Art & History

Springdale Cemetery: A Resurrected Treasure
Spring connotes rebirth and resurrection, apt associations for Peoria’s Springdale Cemetery. Conceived in 1854 and chartered in 1855, Springdale is generating lively interest as it approaches its 150th birthday.

Only a few years ago, the cemetery was suffering the ravages of mismanagement. A public irate with the neglect, vandalism, theft, and abuse of trust demanded change, and volunteers mobilized to seek improvement. In 2003, the City of Peoria, Peoria County, and Peoria Park District signed the Springdale Cemetery Intergovernmental Agreement, bringing the Cemetery and Mausoleum under city ownership. The Springdale Cemetery Management Authority now handles operation, assisted by financial support from the Springdale Historic Preservation Foundation.

In the past few months, there’ve been high school art and photo contests; cemetery walks with folklore storytellers; a documentary on WTVP; an exhibit at Peoria Public Library downtown; a series of classes in April at Bradley’s Institute for Learning in Retirement; and, coming May 28, historic trolley tours by CityLink, with guides certified by the Peoria Historical Society. A Memorial Day celebration May 30, with an avenue of flags and military ceremony, will draw even more attention.

The trolley tours continue from 2 to 4 p.m., Fridays through June and resume in October when the fall colors peak. Tours start at the Harp & Thistle at 4605 N. Prospect Road in Peoria Heights. Tickets cost $8 and can be reserved by calling the shop at 688-5668. The route also includes Grand View Drive, designed for the Pleasure Driveway and Park District of Peoria and named in 1904. With its distinguished homes and scenic vistas, the Drive still merits Teddy Roosevelt’s 1910 description as "world’s most beautiful drive."

CityLink also offers 90-minute tours of Grand View, downtown, and the west bluff at 10:30 a.m., Thursdays and Saturdays, May 27 through October. At 10:30 a.m., Fridays, an All-American City tour departs from the Riverfront Visitors Center.

Springdale’s development reflects the rural cemetery movement that encouraged picturesque design and appreciation of nature. Horse-drawn carriages could travel more than 25 miles of roadways through Springdale’s 358 acres of valleys and hills. More than six miles of roads and bridges were recently upgraded and improved, now allowing safe transit of the trolley.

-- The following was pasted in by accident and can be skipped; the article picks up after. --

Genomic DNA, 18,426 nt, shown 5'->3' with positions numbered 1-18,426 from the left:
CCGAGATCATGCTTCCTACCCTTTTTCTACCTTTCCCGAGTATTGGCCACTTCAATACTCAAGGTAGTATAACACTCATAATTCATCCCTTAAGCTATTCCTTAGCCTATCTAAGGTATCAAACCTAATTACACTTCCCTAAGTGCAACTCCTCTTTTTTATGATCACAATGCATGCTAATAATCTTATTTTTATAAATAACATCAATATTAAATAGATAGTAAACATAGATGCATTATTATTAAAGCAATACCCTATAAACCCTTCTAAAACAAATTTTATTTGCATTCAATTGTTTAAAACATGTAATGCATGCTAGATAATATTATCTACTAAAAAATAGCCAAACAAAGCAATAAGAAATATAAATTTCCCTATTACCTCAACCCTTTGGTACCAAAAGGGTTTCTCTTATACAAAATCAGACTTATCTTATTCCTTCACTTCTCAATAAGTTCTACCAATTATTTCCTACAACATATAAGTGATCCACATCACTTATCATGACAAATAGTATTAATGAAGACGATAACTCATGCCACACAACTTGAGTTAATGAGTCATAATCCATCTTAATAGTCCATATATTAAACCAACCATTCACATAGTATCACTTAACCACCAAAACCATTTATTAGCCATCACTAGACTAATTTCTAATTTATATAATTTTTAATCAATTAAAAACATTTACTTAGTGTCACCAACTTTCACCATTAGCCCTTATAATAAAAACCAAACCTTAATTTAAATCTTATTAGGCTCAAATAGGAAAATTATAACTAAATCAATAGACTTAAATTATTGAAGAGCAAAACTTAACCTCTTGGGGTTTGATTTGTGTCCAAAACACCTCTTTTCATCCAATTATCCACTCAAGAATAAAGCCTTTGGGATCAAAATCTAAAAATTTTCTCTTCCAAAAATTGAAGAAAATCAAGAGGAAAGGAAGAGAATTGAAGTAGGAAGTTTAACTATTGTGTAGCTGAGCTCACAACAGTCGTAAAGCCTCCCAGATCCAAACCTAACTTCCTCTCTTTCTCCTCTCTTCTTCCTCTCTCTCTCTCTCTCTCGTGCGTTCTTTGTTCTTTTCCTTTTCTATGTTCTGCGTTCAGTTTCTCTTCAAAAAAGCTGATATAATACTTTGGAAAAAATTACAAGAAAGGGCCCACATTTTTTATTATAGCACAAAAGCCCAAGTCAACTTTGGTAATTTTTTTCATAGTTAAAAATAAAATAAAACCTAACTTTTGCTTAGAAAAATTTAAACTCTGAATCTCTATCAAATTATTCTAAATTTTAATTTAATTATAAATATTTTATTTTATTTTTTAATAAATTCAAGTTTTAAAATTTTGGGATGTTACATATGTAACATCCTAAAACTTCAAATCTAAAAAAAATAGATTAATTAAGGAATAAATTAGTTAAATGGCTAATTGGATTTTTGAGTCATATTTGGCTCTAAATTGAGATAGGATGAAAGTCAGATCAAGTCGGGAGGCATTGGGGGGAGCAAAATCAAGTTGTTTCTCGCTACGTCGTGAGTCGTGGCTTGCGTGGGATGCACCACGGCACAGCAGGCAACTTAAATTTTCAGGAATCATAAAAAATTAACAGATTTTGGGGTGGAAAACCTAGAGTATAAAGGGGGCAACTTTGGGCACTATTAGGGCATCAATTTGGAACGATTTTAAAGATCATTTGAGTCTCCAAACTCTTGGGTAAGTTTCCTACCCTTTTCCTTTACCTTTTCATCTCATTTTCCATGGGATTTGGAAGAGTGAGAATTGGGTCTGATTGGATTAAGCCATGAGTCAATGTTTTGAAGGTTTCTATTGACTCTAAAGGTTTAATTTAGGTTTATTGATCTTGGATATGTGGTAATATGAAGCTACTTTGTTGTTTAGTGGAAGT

Highlights of the tour include Soldiers’ Hill, final resting place for 300 Civil War veterans, and Legion Hill, where an additional 2,000 spaces were reserved for our country’s bravest men and women from all wars, as well as approximately 50 wives and mothers. Soldiers’ Hill was first a labor of love by the Ladies Memorial Association, who carted dirt to enhance the site and collected funds for a statue, now gone. In more recent times, veterans of later wars dedicated their efforts to relocating and replacing the Civil War cannons and refurbishing the site.

The Mausoleum, constructed in 1929 and expanded in 1965 and 1973, has a capacity of 1,100 crypts. No wood was used in the granite, marble, and steel building, guarded by bronze doors. Some 15 private mausoleums, dating to as early as 1887, stand throughout the cemetery.

Visitors will see the artistry of the monument makers as they learn about a few of the nearly 80,000 people resting in Springdale. They’ll see names still familiar today-Detweiller, Bradley, Fulton, Gwynn, Flanagan, Morron, Buehler, Jobst, Block, Chanute, Woodruff, and Zeller-and learn about others well known in their day: Gov. Ford, Gen. Stillman, Lt. Robin of Napoleon’s Imperial Guard, artists, sculptors, musicians, military heroes, judges, historians, and mayors. The tour also passes a remnant of native prairie, an inspiration to naturalists dating back to the 1800s.

"You can learn a lot about Peoria history, associating people with the streets and institutions named for them, influence of disease and hardship on life span, military involvement, and patriotism," said Linda McMullen, a retired teacher who used to take Washington Gifted School students there. "I never thought of it as a ghoulish place. Every stone holds a story."

McMullen has worked with Gloria LaHood to research information for the tour guides. The cemetery includes 70 areas, with groupings of all sorts: family, occupation, religion, age, lodge affiliation, residential neighborhood, military service, and economic status.

Approximately 50,000 sites remain available, an opportunity for people of today to secure a place in Peoria history, observed Jim Baldwin, chairman of the management authority and a PHS board member. Sale of sites is vital to the cemetery’s future.

Springdale, which WTVP termed the "Foundation of Our Future," holds both history and promise. Take advantage of the opportunity to enjoy a guided tour of this resurrected treasure. AA!